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The Good Doctor: A Father, a Son, and the Evolution of Medical Ethics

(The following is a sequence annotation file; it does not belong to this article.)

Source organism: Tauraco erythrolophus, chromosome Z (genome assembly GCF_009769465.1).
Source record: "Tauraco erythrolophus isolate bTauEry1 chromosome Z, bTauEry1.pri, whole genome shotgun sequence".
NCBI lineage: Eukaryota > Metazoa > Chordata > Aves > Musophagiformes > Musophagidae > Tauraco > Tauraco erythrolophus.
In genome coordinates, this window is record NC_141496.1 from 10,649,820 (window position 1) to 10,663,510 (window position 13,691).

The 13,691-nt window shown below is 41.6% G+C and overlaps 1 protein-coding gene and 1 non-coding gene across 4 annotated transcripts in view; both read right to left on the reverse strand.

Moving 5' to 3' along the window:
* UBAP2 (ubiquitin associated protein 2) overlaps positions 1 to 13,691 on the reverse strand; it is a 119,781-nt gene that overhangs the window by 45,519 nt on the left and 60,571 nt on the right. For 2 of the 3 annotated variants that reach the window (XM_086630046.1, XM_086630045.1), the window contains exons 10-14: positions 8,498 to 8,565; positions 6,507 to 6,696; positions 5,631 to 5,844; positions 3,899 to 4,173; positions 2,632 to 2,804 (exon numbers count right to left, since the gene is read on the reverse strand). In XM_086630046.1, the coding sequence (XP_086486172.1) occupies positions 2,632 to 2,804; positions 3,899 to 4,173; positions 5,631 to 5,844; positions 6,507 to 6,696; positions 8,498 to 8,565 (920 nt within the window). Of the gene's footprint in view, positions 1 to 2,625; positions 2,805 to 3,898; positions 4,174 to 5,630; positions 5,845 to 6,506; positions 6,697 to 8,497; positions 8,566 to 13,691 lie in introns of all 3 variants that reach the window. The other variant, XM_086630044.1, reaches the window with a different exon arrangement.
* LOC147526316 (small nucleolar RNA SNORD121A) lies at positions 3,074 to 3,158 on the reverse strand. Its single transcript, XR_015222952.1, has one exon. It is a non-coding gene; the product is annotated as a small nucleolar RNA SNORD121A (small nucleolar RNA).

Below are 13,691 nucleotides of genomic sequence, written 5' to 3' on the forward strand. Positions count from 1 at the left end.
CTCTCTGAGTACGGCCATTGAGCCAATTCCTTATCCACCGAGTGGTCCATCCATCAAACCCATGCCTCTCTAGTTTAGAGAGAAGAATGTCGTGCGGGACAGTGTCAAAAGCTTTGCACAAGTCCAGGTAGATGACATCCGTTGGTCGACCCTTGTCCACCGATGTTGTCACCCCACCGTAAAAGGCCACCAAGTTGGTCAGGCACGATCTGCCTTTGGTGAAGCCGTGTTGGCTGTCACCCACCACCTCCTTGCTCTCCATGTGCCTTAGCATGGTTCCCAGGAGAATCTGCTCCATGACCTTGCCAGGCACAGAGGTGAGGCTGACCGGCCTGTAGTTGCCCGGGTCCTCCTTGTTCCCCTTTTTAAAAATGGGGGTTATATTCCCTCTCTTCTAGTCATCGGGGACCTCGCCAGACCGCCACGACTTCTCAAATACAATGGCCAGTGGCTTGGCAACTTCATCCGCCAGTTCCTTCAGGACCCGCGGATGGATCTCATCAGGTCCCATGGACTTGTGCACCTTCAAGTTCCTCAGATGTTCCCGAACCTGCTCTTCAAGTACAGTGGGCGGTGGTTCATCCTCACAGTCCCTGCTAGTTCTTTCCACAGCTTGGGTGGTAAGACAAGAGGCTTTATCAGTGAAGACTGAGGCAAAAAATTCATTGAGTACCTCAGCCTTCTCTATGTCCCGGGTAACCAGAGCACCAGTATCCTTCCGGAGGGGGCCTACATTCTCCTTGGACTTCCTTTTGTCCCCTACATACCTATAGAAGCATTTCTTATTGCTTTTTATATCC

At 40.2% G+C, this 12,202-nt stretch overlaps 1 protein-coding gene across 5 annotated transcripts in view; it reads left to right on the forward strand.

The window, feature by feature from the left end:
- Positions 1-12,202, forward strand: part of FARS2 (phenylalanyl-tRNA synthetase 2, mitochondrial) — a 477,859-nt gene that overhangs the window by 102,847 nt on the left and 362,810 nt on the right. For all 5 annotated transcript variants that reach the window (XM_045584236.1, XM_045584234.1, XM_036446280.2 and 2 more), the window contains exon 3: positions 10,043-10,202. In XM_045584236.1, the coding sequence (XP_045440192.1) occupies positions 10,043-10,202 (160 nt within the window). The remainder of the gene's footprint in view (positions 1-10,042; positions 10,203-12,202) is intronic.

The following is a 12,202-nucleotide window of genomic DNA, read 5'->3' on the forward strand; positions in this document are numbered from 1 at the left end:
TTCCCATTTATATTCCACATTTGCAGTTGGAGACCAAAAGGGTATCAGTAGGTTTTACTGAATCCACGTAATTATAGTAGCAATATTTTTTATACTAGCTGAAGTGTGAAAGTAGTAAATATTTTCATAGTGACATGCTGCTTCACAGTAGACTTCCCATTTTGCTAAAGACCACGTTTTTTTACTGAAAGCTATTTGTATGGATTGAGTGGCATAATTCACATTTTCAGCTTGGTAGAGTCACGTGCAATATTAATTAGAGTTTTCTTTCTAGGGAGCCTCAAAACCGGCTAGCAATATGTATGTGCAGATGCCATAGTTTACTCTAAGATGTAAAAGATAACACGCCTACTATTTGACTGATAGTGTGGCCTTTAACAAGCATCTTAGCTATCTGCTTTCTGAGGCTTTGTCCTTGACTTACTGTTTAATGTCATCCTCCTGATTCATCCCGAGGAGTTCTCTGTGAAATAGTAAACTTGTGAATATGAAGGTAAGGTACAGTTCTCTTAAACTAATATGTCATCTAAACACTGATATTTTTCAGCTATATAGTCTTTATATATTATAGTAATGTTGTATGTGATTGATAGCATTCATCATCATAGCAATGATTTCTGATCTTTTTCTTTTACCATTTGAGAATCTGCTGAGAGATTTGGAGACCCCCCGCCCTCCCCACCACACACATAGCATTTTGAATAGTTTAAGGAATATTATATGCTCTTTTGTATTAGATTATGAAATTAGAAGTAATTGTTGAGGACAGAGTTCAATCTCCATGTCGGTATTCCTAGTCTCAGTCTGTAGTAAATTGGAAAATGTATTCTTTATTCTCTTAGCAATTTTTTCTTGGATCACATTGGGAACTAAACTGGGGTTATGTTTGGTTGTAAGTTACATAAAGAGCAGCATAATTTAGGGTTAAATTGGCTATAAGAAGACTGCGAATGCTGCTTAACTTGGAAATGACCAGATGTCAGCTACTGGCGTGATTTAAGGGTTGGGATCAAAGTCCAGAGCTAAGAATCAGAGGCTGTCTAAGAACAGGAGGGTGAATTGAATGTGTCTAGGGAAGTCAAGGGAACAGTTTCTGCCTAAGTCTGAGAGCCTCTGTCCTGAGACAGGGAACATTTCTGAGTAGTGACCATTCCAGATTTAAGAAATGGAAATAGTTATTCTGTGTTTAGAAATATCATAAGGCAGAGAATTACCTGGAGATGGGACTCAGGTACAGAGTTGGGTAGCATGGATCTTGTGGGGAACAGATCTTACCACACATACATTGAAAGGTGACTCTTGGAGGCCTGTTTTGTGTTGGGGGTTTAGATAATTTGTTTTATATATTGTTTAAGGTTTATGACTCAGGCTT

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The story of two doctors, a father and son, who practiced in very different times and the evolution of the ethics that profoundly influence health care As a practicing physician and longtime member of his hospital's ethics committee, Dr. Barron Lerner thought he had heard it all. But in the mid-1990s, his father, an infectious diseases physician, told him a stunning story: he had physically placed his body over an end-stage patient who had stopped breathing, preventing his colleagues from performing cardiopulmonary resuscitation, even though CPR was the ethically and legally accepted thing to do. Over the next few years, the senior Dr. Lerner tried to speed the deaths of his seriously ill mother and mother-in-law to spare them further suffering. These stories angered and alarmed the younger Dr. Lerner-an internist, historian of medicine, and bioethicist-who had rejected physician-based paternalism in favor of informed consent and patient autonomy. The Good Doctor is a fascinating and moving account of how Dr. Lerner came to terms with two very different images of his father: a revered clinician, teacher, and researcher who always put his patients first, but also a physician willing to "play God," opposing the very revolution in patients' rights that his son was studying and teaching to his own medical students. But the elder Dr. Lerner's journals, which he had kept for decades, showed the son how the father's outdated paternalism had grown out of a fierce devotion to patient-centered medicine, which was rapidly disappearing. And they raised questions: Are paternalistic doctors just relics, or should their expertise be used to overrule patients and families that make ill-advised choices? Does the growing use of personalized medicine-in which specific interventions may be best for specific patients-change the calculus between autonomy and paternalism? And how can we best use technologies that were invented to save lives but now too often prolong death? In an era of high-technology medicine, spiraling costs, and health-care reform, these questions could not be more relevant. As his father slowly died of Parkinson's disease, Barron Lerner faced these questions both personally and professionally. He found himself being pulled into his dad's medical care, even though he had criticized his father for making medical decisions for his relatives. Did playing God-at least in some situations-actually make sense? Did doctors sometimes "know best"? A timely and compelling story of one family's engagement with medicine over the last half century, The Good Doctor is an important book for those who treat illness-and those who struggle to overcome it.